Artur Brauner invested the profits from his entertainment films into productions closer to his heart, due to his personal history. Amongst many, he produced “Die weisse Rose” (“The White Rose”) (1982) directed by Michael Verhoeven, starring Lena Scholze as Sophie Scholl. His “Hitlerjunge Salomon” (“EUROPA EUROPA”) (1990) starring Marco Hofschneider and Julie Delpy wins the Golden Globe and receives an Oscar nomination from the Academy Awards for best the screenplay. He produced “Hanussen” (1988) as well as “Babi Jar” (2003), a film about the true massacre of nearly 33.000 Jews near Kiev. His production “Der letzte Zug” (“The Last Train”, 2006) by director Joseph Vilsmaier and Dana Vávrová, which he produced together with his daughter Alice Brauner, tells the horrific story of a small group of Berliner Jews, who were dumped like thousands of other Jews into in a cattle box of a “special transport train” and deported from Berlin – Grunewald to Auschwitz during the very last days of the war. The further multi-award winning feature film productions “So ein Schlamassel” (“Oh what a mess”, 2009/10) “Wunderkinder” (2011) and “Auf das Leben!” (“To Life!”, 2014) were produced mainly by Alice Brauner who will ensure the future of the established company.

Artur Brauner has produced more than 200 feature films. He is a prominent member of the Berlin Jewish community, bearer of the “Bundesverdienstkreuz” (“German National Cross”). In 2003 he received the “Goldene Kamera” (“Golden Camera”) from the Berlin Filmfestival, as an award for his lifetime achievements. Amongst numerous other awards, he also has received two Golden Globes. His German / Italian co production “Der Garten der Finzi Conti” (“The garden of the Finzi Continis”) was awarded an Academy Award Oscar in the category “Best Foreign Language Film”.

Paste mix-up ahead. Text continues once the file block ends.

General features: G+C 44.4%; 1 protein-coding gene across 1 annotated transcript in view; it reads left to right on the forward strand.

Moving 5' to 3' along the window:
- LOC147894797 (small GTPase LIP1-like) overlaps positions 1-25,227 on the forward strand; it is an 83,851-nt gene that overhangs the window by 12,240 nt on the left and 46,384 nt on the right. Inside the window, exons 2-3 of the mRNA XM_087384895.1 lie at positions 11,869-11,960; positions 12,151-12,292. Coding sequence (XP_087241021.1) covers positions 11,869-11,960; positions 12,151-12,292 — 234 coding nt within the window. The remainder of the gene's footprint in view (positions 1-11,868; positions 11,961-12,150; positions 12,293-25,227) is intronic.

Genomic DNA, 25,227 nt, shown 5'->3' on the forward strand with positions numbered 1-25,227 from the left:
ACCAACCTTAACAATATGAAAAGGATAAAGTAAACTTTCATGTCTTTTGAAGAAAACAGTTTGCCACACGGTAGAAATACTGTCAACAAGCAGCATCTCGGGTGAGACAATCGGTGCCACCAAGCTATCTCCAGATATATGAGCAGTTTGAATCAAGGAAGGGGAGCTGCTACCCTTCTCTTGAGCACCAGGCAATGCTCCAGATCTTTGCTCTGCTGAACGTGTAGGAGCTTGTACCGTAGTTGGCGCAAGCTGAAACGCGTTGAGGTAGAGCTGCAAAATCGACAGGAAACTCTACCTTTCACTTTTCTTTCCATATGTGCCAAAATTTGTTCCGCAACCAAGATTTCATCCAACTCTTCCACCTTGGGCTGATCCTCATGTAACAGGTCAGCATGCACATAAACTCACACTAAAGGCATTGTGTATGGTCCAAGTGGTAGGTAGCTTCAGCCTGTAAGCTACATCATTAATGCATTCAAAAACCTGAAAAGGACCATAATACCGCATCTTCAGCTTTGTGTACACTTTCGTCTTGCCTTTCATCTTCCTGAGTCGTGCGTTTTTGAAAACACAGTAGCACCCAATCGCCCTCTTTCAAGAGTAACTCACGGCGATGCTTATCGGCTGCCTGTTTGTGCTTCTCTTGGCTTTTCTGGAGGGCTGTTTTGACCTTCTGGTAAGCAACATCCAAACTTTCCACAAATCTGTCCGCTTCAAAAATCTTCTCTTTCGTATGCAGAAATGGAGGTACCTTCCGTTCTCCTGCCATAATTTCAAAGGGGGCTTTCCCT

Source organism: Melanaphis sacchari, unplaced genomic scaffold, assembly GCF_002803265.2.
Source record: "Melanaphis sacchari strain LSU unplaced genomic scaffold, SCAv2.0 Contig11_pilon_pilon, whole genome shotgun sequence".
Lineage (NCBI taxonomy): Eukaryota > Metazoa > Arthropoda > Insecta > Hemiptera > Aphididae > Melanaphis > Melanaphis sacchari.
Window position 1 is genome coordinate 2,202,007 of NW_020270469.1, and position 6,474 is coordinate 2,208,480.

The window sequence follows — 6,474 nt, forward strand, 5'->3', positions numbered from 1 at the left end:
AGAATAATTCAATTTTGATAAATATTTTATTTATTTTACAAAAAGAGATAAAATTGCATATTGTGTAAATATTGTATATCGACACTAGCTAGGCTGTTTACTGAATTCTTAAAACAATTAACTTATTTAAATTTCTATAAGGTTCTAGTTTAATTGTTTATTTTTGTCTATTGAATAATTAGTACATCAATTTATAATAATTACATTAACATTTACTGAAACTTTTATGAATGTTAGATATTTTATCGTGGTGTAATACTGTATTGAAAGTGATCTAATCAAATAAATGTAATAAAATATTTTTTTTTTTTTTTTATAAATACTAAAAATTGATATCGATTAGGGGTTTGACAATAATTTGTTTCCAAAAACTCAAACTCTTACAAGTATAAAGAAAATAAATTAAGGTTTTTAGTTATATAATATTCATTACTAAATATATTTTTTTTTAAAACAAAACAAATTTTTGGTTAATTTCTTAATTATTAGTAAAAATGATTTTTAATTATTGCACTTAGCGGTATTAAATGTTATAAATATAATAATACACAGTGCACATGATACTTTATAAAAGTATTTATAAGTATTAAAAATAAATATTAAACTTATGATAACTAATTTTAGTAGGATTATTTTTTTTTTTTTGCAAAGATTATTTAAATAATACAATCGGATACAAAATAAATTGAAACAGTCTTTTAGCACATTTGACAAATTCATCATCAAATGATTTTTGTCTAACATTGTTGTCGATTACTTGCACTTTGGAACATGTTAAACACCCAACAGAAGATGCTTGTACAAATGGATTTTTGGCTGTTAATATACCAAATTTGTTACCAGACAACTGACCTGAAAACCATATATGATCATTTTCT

Artur Brauner married Theresa Albert, called Maria, in 1947. He has been widowed since 2017 and he is father of four children. He lives and works in Berlin.

Filmography (Selection)

1948: Morituri
1949: Mädchen hinter Gittern
1950: Maharadscha wider Willen
1951: Sündige Grenze
1952: Der keusche Lebemann
1953: Hollandmädel
1954: Große Star-Parade
1955: Liebe, Tanz und 1000 Schlager (mit Caterina Valente und Peter Alexander)
1956: Du bist Musik
1957: Die Unschuld vom Lande
1958: Wehe, wenn sie losgelassen
1958: Mädchen in Uniform
1959: Der Tiger von Eschnapur – Regie: Fritz Lang
1959: Das indische Grabmal – Regie: Fritz Lang
1960: Der brave Soldat Schwejk – Regie: Axel von Ambesser (mit Heinz Rühmann)
1960: Die 1000 Augen des Dr. Mabuse – Regie: Fritz Lang (mit Gert Fröbe)
1961: Willy auf Sondermission
1961: Via Mala (mit Gert Fröbe und Edith Schultze-Westrum))
1961: Im Stahlnetz des Dr. Mabuse – Regie: Harald Reinl (mit Lex Barker)
1962: Die unsichtbaren Krallen des Dr. Mabuse – Regie: Harald Reinl (mit Lex Barker und Karin Dor)
1962: Das Geheimnis der schwarzen Koffer
1962: Im Schatten einer Nacht
1962: Der Tod fährt mit
1962: Das Ungeheuer von London-City